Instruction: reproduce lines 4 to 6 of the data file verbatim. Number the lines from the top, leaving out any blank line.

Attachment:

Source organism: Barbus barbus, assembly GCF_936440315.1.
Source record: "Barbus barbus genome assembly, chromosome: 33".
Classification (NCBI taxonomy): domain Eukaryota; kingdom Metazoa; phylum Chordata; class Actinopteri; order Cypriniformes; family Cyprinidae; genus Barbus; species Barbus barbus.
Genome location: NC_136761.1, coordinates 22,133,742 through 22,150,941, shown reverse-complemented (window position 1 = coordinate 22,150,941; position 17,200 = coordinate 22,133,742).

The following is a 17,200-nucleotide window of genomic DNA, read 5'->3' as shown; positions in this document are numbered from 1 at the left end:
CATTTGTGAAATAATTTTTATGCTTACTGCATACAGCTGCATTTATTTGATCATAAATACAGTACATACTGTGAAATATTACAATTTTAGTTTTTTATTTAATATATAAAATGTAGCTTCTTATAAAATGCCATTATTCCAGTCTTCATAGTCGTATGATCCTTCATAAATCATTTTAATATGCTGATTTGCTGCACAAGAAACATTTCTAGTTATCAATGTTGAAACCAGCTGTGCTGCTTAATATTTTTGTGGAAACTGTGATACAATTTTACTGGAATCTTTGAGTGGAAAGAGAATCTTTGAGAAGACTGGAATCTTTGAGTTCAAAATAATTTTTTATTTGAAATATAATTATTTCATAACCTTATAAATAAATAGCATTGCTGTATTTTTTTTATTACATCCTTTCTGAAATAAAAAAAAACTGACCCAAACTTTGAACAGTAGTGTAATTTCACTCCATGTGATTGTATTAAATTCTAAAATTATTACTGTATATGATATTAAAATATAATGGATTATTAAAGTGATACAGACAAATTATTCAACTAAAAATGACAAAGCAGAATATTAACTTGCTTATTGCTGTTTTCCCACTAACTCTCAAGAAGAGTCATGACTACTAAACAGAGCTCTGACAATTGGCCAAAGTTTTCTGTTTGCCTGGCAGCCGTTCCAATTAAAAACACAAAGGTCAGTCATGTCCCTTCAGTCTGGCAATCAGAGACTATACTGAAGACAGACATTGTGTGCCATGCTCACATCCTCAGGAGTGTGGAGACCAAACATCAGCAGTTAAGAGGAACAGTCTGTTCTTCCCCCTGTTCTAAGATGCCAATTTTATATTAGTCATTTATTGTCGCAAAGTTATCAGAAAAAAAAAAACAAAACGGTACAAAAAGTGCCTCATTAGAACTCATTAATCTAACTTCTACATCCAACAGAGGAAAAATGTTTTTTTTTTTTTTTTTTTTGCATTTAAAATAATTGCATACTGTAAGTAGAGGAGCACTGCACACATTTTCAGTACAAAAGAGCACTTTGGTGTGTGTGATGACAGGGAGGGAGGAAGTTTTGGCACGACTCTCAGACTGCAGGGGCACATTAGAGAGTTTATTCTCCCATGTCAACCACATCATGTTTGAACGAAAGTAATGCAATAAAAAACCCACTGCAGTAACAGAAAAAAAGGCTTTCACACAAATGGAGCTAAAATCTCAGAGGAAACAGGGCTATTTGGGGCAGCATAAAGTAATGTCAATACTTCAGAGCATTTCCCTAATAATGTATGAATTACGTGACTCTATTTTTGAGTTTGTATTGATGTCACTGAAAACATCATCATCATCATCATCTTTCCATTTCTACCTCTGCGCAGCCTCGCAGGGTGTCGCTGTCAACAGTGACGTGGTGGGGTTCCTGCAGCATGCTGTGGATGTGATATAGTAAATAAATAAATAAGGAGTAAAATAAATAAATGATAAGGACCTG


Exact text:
Genome location: NC_136761.1, coordinates 22,133,742 through 22,150,941, shown reverse-complemented (window position 1 = coordinate 22,150,941; position 17,200 = coordinate 22,133,742).

The following is a 17,200-nucleotide window of genomic DNA, read 5'->3' as shown; positions in this document are numbered from 1 at the left end:
CATTTGTGAAATAATTTTTATGCTTACTGCATACAGCTGCATTTATTTGATCATAAATACAGTACATACTGTGAAATATTACAATTTTAGTTTTTTATTTAATATATAAAATGTAGCTTCTTATAAAATGCCATTATTCCAGTCTTCATAGTCGTATGATCCTTCATAAATCATTTTAATATGCTGATTTGCTGCACAAGAAACATTTCTAGTTATCAATGTTGAAACCAGCTGTGCTGCTTAATATTTTTGTGGAAACTGTGATACAATTTTACTGGAATCTTTGAGTGGAAAGAGAATCTTTGAGAAGACTGGAATCTTTGAGTTCAAAATAATTTTTTATTTGAAATATAATTATTTCATAACCTTATAAATAAATAGCATTGCTGTATTTTTTTTATTACATCCTTTCTGAAATAAAAAAAAACTGACCCAAACTTTGAACAGTAGTGTAATTTCACTCCATGTGATTGTATTAAATTCTAAAATTATTACTGTATATGATATTAAAATATAATGGATTATTAAAGTGATACAGACAAATTATTCAACTAAAAATGACAAAGCAGAATATTAACTTGCTTATTGCTGTTTTCCCACTAACTCTCAAGAAGAGTCATGACTACTAAACAGAGCTCTGACAATTGGCCAAAGTTTTCTGTTTGCCTGGCAGCCGTTCCAATTAAAAACACAAAGGTCAGTCATGTCCCTTCAGTCTGGCAATCAGAGACTATACTGAAGACAGACATTGTGTGCCATGCTCACATCCTCAGGAGTGTGGAGACCAAACATCAGCAGTTAAGAGGAACAGTCTGTTCTTCCCCCTGTTCTAAGATGCCAATTTTATATTAGTCATTTATTGTCGCAAAGTTATCAGAAAAAAAAAAACAAAACGGTACAAAAAGTGCCTCATTAGAACTCATTAATCTAACTTCTACATCCAACAGAGGAAAAATGTTTTTTTTTTTTTTTTTTTTGCATTTAAAATAATTGCATACTGTAAGTAGAGGAGCACTGCACACATTTTCAGTACAAAAGAGCACTTTGGTGTGTGTGATGACAGGGAGGGAGGAAGTTTTGGCACGACTCTCAGACTGCAGGGGCACATTAGAGAGTTTATTCTCCCATGTCAACCACATCATGTTTGAACGAAAGTAATGCAATAAAAAACCCACTGCAGTAACAGAAAAAAAGGCTTTCACACAAATGGAGCTAAAATCTCAGAGGAAACAGGGCTATTTGGGGCAGCATAAAGTAATGTCAATACTTCAGAGCATTTCCCTAATAATGTATGAATTACGTGACTCTATTTTTGAGTTTGTATTGATGTCACTGAAAACATCATCATCATCATCATCTTTCCATTTCTACCTCTGCGCAGCCTCGCAGGGTGTCGCTGTCAACAGTGACGTGGTGGGGTTCCTGCAGCATGCTGTGGATGTGATATAGTAAATAAATAAATAAGGAGTAAAATAAATAAATGATAAGGACCTG